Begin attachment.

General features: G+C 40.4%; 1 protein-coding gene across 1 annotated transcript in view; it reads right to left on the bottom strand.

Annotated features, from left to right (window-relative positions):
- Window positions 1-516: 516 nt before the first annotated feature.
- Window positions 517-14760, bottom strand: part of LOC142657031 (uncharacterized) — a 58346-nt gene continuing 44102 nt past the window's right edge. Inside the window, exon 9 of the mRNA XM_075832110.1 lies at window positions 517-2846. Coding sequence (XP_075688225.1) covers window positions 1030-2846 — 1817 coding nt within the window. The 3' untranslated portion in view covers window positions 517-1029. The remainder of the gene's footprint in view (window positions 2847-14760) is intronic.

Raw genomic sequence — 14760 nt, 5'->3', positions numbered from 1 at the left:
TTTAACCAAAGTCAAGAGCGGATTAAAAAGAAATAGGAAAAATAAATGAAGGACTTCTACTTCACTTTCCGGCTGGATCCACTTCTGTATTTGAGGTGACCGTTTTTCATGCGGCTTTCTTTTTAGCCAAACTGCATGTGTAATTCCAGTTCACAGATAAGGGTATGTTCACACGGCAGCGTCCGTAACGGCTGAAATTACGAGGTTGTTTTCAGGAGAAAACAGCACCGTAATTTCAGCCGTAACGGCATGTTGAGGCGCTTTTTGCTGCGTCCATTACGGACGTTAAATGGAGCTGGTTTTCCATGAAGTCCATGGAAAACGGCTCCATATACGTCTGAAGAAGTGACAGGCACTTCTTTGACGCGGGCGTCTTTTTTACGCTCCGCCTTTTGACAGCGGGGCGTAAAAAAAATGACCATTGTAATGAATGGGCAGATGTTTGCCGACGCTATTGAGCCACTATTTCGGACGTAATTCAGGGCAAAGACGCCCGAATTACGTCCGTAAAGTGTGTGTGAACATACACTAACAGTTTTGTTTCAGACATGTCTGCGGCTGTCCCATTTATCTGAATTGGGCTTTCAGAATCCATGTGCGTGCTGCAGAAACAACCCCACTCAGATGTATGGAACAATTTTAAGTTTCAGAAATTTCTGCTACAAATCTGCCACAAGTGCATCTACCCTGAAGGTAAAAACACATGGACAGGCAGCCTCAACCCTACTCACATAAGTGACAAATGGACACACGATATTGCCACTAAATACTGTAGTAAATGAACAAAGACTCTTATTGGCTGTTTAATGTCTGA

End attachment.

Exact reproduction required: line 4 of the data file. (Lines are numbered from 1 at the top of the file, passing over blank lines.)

- Window positions 517-14760, bottom strand: part of LOC142657031 (uncharacterized) — a 58346-nt gene continuing 44102 nt past the window's right edge. Inside the window, exon 9 of the mRNA XM_075832110.1 lies at window positions 517-2846. Coding sequence (XP_075688225.1) covers window positions 1030-2846 — 1817 coding nt within the window. The 3' untranslated portion in view covers window positions 517-1029. The remainder of the gene's footprint in view (window positions 2847-14760) is intronic.